Doctors, dentists and lawyers have a 'practice.' Mothers are expected to be...no practicing, just be. How is that fair?
You are born and spend the next five years being taught how to be a person. You are taught to walk, talk and eat with utensils. You learn how to share, to look both ways before crossing the street and that recycling is a good thing for the earth. Then you go to school.
You spend the next twelve years learning how to think. You learn to read and write so you can update your Facebook status and read your friends' Facebook statuses. You learn the basics of math so you can buy a slurpee and not get short changed. You learn about science, history and social studies so you can blow stuff up, learn about other people who blew stuff up and how the world felt after their stuff was blown up. Then off you go to higher learning.
You go to university, college, become an apprentice and spend the next four to twelve years of your life learning a skill or trade that will allow you the privilege of being called 'grown-up' and the responsibility of paying the bills. And then you think, "Let's start a family," and suddenly you ARE a mother.
There is no school for mothers. There is no apprenticeship. You don't get to sit back for four years and learn the ins and outs of motherhood and then under supervision try it out for a few weeks to see if your cut out for it. There is no competency test (though we all know there should be!). You don't get to practice being a mother, you just are.
That is why it drives me crazy to see strong, beautiful, loving women walk around in a cloud of worry and guilt over how they are raising their children. We all want the best for our kids. We want to give them the tools they need to be successful, productive adults. We want them to be happy, kind and compassionate. So we do our best. We try and succeed. And sometimes we try and fail.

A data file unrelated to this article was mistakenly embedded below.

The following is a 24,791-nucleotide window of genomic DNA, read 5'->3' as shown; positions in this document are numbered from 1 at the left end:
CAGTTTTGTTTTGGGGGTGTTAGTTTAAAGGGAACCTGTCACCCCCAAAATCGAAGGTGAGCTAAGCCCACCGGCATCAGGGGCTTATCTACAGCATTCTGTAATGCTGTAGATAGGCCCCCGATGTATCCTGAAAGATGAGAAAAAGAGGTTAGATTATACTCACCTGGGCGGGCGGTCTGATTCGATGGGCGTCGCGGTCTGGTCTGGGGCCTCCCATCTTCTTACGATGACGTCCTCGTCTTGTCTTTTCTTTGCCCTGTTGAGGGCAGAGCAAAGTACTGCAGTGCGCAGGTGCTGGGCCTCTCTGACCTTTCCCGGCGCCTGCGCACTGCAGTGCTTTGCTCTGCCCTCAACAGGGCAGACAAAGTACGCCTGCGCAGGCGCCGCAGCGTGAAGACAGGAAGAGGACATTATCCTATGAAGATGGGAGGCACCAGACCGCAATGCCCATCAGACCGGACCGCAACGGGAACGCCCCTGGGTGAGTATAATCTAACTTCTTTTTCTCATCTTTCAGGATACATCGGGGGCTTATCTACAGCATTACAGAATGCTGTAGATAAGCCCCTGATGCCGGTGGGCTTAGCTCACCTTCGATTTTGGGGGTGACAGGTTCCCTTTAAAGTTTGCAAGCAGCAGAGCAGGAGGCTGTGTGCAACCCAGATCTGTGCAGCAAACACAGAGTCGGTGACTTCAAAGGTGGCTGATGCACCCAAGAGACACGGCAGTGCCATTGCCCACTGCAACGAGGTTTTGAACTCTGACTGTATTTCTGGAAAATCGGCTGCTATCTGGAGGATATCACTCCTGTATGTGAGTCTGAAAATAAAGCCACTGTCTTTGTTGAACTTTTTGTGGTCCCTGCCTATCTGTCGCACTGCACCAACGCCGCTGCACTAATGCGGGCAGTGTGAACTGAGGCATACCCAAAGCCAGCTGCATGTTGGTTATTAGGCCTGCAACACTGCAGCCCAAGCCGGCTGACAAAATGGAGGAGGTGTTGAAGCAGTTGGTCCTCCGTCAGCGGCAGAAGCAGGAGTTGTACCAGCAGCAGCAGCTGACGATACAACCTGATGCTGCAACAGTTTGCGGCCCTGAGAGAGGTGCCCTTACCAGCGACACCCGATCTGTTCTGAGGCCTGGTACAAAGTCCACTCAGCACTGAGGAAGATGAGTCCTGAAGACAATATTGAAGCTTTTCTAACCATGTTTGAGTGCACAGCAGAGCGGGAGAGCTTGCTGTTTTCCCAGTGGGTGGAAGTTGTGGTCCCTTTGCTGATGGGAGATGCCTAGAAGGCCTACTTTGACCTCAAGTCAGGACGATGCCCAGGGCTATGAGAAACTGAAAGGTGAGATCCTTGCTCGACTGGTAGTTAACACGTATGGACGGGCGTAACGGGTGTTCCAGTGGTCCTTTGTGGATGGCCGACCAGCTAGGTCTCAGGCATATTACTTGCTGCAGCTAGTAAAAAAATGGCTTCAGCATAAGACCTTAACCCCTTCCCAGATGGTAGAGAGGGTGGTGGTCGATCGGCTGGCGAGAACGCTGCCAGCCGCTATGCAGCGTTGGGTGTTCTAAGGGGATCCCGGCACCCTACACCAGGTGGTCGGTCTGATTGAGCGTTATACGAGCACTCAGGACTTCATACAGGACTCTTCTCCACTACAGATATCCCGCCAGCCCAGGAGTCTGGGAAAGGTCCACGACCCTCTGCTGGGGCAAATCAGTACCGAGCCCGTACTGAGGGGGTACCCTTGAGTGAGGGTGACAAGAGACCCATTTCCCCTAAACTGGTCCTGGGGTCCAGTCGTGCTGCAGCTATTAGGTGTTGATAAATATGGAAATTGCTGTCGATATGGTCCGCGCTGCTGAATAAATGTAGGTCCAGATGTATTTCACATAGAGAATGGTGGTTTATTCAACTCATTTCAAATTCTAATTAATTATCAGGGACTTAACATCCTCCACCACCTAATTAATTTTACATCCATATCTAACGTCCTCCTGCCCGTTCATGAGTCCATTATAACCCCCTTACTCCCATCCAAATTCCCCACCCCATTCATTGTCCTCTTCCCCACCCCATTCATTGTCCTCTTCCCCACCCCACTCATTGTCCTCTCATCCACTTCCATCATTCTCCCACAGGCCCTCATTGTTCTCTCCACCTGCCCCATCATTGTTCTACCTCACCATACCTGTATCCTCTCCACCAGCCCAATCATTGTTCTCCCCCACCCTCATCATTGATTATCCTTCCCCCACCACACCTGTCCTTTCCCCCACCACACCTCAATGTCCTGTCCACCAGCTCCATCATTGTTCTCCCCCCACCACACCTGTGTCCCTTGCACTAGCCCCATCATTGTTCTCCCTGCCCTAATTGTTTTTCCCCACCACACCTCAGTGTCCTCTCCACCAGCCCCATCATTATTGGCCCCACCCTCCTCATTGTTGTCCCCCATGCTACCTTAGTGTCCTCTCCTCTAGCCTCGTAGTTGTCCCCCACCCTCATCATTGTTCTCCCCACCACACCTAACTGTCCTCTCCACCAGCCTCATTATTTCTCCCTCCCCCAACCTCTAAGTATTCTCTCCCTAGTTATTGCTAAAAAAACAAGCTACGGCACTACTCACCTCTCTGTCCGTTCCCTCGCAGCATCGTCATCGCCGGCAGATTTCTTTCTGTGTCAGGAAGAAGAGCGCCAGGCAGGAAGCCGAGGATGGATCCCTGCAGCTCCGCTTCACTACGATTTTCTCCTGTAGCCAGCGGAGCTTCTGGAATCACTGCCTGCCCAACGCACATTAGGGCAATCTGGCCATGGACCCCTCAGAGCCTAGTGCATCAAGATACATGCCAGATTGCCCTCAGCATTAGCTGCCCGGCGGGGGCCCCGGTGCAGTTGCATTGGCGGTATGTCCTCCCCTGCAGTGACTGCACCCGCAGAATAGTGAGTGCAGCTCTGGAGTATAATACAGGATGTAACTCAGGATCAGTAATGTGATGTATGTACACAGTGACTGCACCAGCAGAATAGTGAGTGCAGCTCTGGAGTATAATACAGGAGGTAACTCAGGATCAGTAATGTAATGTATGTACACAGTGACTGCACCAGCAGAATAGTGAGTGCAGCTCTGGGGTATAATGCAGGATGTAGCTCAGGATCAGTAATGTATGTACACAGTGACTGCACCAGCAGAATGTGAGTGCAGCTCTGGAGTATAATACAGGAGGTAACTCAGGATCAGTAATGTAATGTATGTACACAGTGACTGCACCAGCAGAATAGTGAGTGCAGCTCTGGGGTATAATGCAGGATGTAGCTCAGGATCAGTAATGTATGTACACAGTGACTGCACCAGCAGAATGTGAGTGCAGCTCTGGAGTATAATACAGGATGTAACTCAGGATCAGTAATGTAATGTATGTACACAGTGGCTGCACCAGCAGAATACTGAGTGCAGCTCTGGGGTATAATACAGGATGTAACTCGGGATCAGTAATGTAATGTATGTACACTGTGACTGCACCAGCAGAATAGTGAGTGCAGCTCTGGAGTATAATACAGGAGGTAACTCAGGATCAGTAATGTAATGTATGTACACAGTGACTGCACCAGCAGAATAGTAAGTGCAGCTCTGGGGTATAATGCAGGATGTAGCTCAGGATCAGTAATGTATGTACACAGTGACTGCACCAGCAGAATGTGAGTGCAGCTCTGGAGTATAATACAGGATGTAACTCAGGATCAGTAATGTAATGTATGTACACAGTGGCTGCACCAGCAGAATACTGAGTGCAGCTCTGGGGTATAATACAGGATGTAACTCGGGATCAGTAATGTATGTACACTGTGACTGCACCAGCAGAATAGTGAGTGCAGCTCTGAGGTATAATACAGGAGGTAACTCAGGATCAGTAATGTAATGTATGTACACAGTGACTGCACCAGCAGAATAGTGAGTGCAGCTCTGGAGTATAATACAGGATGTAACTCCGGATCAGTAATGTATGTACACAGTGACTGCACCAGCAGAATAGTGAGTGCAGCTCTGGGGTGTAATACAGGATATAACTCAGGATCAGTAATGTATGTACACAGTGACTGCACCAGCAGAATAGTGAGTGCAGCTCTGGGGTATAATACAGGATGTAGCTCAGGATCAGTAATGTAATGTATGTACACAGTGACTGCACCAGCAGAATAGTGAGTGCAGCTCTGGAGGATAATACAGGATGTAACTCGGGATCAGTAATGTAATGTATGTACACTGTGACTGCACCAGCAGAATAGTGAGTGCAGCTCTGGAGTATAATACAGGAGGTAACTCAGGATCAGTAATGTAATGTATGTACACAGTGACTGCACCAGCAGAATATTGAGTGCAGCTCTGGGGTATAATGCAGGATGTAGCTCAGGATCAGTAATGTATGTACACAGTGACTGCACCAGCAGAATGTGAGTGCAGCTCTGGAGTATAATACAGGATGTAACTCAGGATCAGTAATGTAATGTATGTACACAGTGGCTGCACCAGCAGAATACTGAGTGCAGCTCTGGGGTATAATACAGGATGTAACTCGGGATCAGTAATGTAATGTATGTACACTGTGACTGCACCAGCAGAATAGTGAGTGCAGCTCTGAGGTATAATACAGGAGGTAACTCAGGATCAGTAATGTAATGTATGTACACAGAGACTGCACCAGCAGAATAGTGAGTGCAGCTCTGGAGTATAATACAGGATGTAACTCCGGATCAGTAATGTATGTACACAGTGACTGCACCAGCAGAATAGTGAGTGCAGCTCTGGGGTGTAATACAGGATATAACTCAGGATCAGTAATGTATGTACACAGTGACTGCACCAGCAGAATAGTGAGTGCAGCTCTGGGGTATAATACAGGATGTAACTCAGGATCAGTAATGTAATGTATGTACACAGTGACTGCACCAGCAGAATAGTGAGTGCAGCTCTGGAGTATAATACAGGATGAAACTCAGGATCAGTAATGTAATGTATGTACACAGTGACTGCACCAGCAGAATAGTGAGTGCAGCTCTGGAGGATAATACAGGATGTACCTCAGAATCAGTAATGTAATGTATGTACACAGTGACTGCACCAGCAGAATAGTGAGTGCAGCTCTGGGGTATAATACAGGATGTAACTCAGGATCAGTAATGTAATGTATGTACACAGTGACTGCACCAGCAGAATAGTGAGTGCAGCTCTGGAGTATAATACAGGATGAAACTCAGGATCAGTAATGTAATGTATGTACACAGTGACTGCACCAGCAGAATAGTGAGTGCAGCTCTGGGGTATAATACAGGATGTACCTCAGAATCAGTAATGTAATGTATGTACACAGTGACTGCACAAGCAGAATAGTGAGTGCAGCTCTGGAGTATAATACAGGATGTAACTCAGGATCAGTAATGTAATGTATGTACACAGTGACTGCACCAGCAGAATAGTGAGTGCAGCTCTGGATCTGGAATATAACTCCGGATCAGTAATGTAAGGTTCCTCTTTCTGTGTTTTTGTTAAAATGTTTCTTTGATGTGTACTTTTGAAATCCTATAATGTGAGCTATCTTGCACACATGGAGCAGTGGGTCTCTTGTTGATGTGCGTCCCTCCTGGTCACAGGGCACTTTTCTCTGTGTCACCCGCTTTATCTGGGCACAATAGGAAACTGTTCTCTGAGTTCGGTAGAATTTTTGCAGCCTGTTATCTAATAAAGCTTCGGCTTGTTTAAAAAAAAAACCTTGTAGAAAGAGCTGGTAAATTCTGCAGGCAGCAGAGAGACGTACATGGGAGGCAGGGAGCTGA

So why is it when we succeed we say, "Whew! What a lucky break!" and when we fail we beat ourselves up and carry the failure around our necks like a monument to our short comings? We need to give ourselves a break and re frame how we look at motherhood.
Let's stop BEING mothers and start PRACTICING motherhood.
Motherhood is a skill like any other in a lot of ways. We need to give ourselves permission to do our best and keep striving for better. To forgive ourselves when we make mistakes. To understand that you don't need to be a great mother to raise a great kid...you just need to be a good mother.
A woman (and mother) whom I greatly respect told me that recently. "You don't need to be a great mother to raise a great kid...you just need to be a good mother." It was an IGIM ('I got it' moment) for me. I exhaled. I stopped trying to be a great mother and began practicing motherhood.
And the more I practice the better I'll be.